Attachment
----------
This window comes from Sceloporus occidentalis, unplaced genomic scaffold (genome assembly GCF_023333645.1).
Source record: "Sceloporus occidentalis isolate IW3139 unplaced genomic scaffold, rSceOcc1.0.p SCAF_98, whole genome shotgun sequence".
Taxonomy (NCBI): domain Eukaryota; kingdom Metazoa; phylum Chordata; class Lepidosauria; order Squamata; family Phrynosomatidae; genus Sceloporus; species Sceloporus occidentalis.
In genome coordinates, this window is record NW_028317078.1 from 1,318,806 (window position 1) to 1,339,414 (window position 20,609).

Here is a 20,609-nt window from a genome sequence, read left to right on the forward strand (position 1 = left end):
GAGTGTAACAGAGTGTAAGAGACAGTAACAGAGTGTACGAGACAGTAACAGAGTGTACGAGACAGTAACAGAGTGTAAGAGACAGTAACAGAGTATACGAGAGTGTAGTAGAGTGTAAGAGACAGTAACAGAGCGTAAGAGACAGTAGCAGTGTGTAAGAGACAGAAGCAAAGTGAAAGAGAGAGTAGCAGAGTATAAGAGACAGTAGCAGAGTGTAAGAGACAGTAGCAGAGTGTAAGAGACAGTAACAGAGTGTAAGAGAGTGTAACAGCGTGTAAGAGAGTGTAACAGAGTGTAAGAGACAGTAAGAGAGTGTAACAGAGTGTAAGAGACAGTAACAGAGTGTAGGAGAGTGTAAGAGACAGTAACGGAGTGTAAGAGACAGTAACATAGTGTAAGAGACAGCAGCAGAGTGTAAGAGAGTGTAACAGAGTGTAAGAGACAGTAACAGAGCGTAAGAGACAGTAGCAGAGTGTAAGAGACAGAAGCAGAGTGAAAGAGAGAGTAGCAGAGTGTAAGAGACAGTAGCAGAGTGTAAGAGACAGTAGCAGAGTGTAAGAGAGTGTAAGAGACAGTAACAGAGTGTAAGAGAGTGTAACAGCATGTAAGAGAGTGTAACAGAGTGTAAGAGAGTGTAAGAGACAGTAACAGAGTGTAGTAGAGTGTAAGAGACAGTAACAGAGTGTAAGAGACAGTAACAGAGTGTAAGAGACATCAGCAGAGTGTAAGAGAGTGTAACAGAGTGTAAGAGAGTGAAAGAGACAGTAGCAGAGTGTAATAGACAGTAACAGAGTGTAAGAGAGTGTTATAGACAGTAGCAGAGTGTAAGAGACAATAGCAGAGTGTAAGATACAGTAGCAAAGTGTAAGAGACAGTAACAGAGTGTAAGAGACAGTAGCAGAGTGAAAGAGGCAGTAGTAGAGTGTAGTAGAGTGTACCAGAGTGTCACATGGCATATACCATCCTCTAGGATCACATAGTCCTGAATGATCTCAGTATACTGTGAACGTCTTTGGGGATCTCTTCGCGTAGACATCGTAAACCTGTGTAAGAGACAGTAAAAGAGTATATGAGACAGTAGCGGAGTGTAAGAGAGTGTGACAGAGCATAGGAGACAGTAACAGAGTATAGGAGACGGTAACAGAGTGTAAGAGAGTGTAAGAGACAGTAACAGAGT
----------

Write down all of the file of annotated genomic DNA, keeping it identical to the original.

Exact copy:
This window comes from Sceloporus occidentalis, unplaced genomic scaffold (genome assembly GCF_023333645.1).
Source record: "Sceloporus occidentalis isolate IW3139 unplaced genomic scaffold, rSceOcc1.0.p SCAF_98, whole genome shotgun sequence".
Taxonomy (NCBI): domain Eukaryota; kingdom Metazoa; phylum Chordata; class Lepidosauria; order Squamata; family Phrynosomatidae; genus Sceloporus; species Sceloporus occidentalis.
In genome coordinates, this window is record NW_028317078.1 from 1,318,806 (window position 1) to 1,339,414 (window position 20,609).

Here is a 20,609-nt window from a genome sequence, read left to right on the forward strand (position 1 = left end):
GAGTGTAACAGAGTGTAAGAGACAGTAACAGAGTGTACGAGACAGTAACAGAGTGTACGAGACAGTAACAGAGTGTAAGAGACAGTAACAGAGTATACGAGAGTGTAGTAGAGTGTAAGAGACAGTAACAGAGCGTAAGAGACAGTAGCAGTGTGTAAGAGACAGAAGCAAAGTGAAAGAGAGAGTAGCAGAGTATAAGAGACAGTAGCAGAGTGTAAGAGACAGTAGCAGAGTGTAAGAGACAGTAACAGAGTGTAAGAGAGTGTAACAGCGTGTAAGAGAGTGTAACAGAGTGTAAGAGACAGTAAGAGAGTGTAACAGAGTGTAAGAGACAGTAACAGAGTGTAGGAGAGTGTAAGAGACAGTAACGGAGTGTAAGAGACAGTAACATAGTGTAAGAGACAGCAGCAGAGTGTAAGAGAGTGTAACAGAGTGTAAGAGACAGTAACAGAGCGTAAGAGACAGTAGCAGAGTGTAAGAGACAGAAGCAGAGTGAAAGAGAGAGTAGCAGAGTGTAAGAGACAGTAGCAGAGTGTAAGAGACAGTAGCAGAGTGTAAGAGAGTGTAAGAGACAGTAACAGAGTGTAAGAGAGTGTAACAGCATGTAAGAGAGTGTAACAGAGTGTAAGAGAGTGTAAGAGACAGTAACAGAGTGTAGTAGAGTGTAAGAGACAGTAACAGAGTGTAAGAGACAGTAACAGAGTGTAAGAGACATCAGCAGAGTGTAAGAGAGTGTAACAGAGTGTAAGAGAGTGAAAGAGACAGTAGCAGAGTGTAATAGACAGTAACAGAGTGTAAGAGAGTGTTATAGACAGTAGCAGAGTGTAAGAGACAATAGCAGAGTGTAAGATACAGTAGCAAAGTGTAAGAGACAGTAACAGAGTGTAAGAGACAGTAGCAGAGTGAAAGAGGCAGTAGTAGAGTGTAGTAGAGTGTACCAGAGTGTCACATGGCATATACCATCCTCTAGGATCACATAGTCCTGAATGATCTCAGTATACTGTGAACGTCTTTGGGGATCTCTTCGCGTAGACATCGTAAACCTGTGTAAGAGACAGTAAAAGAGTATATGAGACAGTAGCGGAGTGTAAGAGAGTGTGACAGAGCATAGGAGACAGTAACAGAGTATAGGAGACGGTAACAGAGTGTAAGAGAGTGTAAGAGACAGTAACAGAGT